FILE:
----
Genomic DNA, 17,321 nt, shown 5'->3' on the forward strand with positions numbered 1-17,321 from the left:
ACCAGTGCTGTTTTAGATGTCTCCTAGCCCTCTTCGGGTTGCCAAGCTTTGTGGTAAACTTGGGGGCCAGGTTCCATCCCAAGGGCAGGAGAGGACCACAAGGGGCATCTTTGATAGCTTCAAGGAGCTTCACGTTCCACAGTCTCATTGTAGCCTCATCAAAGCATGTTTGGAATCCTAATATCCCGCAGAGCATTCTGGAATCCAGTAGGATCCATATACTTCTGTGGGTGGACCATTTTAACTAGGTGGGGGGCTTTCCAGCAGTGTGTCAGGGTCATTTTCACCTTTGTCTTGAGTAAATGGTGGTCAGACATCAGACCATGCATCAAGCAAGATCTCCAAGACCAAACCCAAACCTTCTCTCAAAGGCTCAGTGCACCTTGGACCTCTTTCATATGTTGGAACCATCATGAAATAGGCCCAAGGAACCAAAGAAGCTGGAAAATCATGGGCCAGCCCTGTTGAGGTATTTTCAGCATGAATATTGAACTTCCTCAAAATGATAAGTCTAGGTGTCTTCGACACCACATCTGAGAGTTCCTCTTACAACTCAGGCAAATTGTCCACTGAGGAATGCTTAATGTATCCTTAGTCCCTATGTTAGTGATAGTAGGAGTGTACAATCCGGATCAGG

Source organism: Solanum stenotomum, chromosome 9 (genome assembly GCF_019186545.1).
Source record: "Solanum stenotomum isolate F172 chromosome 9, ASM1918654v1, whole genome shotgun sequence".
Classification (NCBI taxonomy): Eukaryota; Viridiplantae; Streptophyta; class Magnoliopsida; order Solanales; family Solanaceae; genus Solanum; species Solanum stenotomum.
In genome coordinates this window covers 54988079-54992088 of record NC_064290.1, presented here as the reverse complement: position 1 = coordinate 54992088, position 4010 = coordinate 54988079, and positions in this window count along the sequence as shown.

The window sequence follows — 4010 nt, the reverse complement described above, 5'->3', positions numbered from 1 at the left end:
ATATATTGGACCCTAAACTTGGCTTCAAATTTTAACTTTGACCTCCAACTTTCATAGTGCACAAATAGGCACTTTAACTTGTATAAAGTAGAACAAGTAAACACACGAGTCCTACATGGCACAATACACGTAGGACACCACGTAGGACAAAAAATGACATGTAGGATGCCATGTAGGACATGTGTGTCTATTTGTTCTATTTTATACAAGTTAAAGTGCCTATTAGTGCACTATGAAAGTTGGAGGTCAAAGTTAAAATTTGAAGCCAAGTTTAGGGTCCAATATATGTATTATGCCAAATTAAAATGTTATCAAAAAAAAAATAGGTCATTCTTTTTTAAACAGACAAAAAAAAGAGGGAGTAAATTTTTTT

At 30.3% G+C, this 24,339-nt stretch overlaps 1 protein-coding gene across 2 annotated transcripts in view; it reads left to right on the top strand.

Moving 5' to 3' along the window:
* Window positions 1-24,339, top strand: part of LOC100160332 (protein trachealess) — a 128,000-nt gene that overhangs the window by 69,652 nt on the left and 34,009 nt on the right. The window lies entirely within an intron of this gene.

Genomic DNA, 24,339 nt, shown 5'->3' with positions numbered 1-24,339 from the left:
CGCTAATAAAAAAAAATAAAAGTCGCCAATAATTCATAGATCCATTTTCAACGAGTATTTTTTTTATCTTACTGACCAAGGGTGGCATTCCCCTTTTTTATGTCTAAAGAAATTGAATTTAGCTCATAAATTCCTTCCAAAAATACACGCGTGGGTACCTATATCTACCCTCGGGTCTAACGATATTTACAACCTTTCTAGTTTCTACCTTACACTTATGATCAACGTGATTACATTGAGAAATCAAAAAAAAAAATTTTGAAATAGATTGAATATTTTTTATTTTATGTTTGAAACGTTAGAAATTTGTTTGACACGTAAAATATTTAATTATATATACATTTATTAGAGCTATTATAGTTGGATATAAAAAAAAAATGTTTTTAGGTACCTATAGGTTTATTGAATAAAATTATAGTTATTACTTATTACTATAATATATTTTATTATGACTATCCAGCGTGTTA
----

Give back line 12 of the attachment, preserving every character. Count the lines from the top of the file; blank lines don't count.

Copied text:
Genomic DNA, 24,339 nt, shown 5'->3' with positions numbered 1-24,339 from the left: